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Editorials   |    
Increasing Treatment Engagement for Persons With Serious Mental Illness Using Personal Health Records
John C. Fortney, Ph.D.; Richard R. Owen, M.D.
Am J Psychiatry 2014;171:259-261. doi:10.1176/appi.ajp.2013.13121701
View Author and Article Information

The authors report no financial relationships with commercial interests.

From the Central Arkansas Veterans Healthcare System, Little Rock, Ark., and the Department of Psychiatry, University of Arkansas for Medical Sciences, Little Rock, Ark.

Address correspondence to Dr. Fortney (fortneyjohnc@uams.edu).

Copyright © 2014 by the American Psychiatric Association

Accepted December , 2013.

Individuals living with serious mental illnesses experience a number of challenges to achieving optimal health outcomes. This population has high rates of problematic health behaviors, such as tobacco use (1), as well as high rates of medical comorbidities, including obesity, diabetes, and cardiovascular disease (24). Partly because of these factors, persons with serious mental illnesses are likely to die prematurely compared with the general population (5, 6). The excess morbidity and mortality associated with serious mental illnesses also result from disparities in health care due to problems with health care access, continuity of care, and coordination among mental health, primary care, and specialty physical health providers (57).

Few randomized trials have successfully improved the quality of medical care delivered to individuals with serious mental illnesses (810). Druss et al. have been at the forefront of this important area of research for a number of years and have been able to effectively improve the physical health services delivered to patients with serious mental illnesses using a variety of approaches, including peer support (11) and care management (12, 13). In their article in this issue of the Journal, Druss et al. (14) report the results of a technology-based patient-activation approach to improving physical health service delivery that builds upon their earlier achievements. Patients with serious mental illnesses were recruited from a community mental health center, and one-half were randomly assigned to be given access to a community-based personal health record. Theoretically, improving “digital access” (i.e., connectivity that enables patients to interact with providers, caregivers, peers, and computer applications such as personal health records) should improve treatment engagement, just as online shopping (e.g., Amazon) has increased market share in the retail industry (15). And in fact, patients given access to the personal health record received nearly twice the number of preventive services during the intervention period than they did the year before. These findings represent a major victory in the war against health disparities among individuals with serious mental illnesses. Importantly, a post hoc mediation analysis found that improvements in the quality of medical care were achieved through a substantial increase in the number of physical health outpatient encounters (14.9 visits) in the personal health record group. This finding suggests that increasing digital access to care can substantially improve patients’ engagement in physical health services, even for those with limited resources, computer skills, and health literacy.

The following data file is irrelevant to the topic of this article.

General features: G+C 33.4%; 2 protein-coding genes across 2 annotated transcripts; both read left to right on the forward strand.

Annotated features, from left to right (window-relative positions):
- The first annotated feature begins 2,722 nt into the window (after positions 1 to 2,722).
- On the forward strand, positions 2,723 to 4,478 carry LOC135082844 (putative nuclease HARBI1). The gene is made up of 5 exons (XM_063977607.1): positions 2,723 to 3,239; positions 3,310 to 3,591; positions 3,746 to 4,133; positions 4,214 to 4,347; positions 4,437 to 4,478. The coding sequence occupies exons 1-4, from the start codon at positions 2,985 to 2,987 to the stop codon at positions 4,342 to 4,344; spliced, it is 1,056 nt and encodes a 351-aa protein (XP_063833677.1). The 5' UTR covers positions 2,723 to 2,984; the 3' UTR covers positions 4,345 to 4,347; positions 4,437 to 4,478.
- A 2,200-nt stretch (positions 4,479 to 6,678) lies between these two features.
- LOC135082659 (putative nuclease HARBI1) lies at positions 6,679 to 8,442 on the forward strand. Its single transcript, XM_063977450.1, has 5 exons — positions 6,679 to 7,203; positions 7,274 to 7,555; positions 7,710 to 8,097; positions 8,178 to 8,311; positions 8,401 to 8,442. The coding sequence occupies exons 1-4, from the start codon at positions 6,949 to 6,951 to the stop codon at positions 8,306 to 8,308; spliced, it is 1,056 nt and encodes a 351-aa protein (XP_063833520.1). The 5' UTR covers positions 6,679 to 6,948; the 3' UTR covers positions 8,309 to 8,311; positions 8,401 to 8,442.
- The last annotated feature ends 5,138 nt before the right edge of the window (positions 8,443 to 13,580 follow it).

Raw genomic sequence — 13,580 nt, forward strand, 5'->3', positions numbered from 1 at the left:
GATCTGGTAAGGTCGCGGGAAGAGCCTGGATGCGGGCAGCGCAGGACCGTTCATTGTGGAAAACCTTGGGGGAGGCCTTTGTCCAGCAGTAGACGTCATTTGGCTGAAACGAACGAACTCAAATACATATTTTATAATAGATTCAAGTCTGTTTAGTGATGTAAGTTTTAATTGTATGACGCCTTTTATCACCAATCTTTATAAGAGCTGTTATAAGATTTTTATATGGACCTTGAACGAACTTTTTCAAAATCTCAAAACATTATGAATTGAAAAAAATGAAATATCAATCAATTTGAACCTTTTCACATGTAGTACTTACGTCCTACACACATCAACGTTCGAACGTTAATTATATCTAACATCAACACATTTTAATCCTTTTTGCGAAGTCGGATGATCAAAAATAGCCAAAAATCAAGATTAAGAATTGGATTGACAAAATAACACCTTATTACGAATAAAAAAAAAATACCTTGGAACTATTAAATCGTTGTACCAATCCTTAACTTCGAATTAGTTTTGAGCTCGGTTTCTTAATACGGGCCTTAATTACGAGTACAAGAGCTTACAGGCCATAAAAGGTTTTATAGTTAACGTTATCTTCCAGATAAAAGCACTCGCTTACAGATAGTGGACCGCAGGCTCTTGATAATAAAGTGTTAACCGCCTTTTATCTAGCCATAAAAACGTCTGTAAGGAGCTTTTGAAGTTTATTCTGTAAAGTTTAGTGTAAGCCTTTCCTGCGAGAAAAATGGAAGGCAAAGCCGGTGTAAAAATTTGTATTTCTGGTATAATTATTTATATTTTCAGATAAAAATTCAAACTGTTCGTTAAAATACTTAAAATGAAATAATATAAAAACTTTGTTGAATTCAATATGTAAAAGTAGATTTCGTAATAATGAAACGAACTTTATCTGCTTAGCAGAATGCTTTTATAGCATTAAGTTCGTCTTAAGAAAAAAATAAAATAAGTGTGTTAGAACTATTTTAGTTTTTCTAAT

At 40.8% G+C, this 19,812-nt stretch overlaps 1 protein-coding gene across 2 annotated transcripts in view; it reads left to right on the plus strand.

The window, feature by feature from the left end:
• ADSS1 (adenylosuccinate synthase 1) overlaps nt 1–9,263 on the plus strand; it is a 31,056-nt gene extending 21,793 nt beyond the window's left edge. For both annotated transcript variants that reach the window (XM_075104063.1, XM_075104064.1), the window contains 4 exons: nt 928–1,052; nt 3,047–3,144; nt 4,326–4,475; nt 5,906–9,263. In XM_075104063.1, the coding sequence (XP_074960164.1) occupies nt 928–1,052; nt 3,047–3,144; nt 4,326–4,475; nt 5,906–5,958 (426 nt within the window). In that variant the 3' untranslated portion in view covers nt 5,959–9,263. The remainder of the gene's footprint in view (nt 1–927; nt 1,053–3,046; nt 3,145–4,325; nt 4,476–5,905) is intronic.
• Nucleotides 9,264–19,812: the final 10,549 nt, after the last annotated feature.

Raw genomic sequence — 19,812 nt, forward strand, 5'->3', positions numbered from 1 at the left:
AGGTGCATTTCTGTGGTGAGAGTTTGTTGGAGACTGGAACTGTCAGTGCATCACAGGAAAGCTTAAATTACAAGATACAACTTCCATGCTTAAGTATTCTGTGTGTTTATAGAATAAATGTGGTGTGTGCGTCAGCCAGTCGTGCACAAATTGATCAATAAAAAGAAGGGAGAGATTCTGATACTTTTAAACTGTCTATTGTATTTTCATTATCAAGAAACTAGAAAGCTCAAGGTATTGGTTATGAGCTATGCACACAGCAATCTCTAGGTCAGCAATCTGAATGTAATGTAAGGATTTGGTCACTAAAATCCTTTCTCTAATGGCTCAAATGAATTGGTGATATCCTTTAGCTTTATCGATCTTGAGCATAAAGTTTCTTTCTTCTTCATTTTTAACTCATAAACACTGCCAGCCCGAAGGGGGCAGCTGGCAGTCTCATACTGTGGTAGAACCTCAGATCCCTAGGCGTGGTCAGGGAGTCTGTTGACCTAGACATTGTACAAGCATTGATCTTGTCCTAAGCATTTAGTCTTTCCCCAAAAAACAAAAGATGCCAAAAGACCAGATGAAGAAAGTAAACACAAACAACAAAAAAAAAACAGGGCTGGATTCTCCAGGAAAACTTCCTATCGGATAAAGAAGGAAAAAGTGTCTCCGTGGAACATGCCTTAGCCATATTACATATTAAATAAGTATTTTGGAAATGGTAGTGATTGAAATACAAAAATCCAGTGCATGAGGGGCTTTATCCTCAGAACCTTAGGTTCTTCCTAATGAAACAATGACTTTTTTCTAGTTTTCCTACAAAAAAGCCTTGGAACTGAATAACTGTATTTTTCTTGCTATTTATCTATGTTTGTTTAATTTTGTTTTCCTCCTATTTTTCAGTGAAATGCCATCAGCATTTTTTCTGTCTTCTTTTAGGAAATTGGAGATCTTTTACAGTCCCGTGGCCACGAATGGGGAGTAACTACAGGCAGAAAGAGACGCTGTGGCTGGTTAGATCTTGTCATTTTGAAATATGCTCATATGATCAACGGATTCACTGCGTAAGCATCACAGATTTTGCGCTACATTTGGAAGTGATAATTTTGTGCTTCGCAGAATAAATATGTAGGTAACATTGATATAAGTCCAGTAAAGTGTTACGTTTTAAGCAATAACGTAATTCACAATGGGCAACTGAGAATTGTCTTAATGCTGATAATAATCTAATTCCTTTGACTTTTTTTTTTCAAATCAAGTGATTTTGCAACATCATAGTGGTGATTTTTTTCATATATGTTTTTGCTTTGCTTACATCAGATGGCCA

This is a timely study given the rapid development and deployment of personal health records in large health systems and in the context of health care reform. For example, the personal health record evaluated in this study has many of the same features as the “My HealtheVet” personal health record. My HealtheVet was introduced 10 years ago by the Veterans Health Administration, but its impact has not been rigorously evaluated (16). My HealtheVet includes fields for self-entered health information and self-management goals, information from the Veterans Health Administration electronic health record, health education materials, and other resources, as well as the capability for secure messaging between patients and providers (16). My HealtheVet was also adapted specifically for persons with serious mental illnesses (e.g., adding a mental health advance directive section). It is encouraging to note that veterans receiving mental health services are equally as likely to use My HealtheVet as those using only physical health services, although personal health record use is low in both groups (17).

While continued research and development will be needed to guide improvements in personal health records for patients with serious mental illnesses, based on the results of the Druss et al. study, implementation researchers should begin to examine how personal health records can best be deployed, especially in the context of behavioral health homes. The behavioral health home model rapidly being adopted by community mental health centers across the country is a patient-centered approach to care and focuses on providing integrated and coordinated health care. One of the core components of the behavioral health home is to ensure access to and coordination of care across the prevention, primary care, and specialty health care service sectors. The Druss et al. study clearly indicates that the deployment of a personal health record can facilitate the implementation of this core behavioral health home component.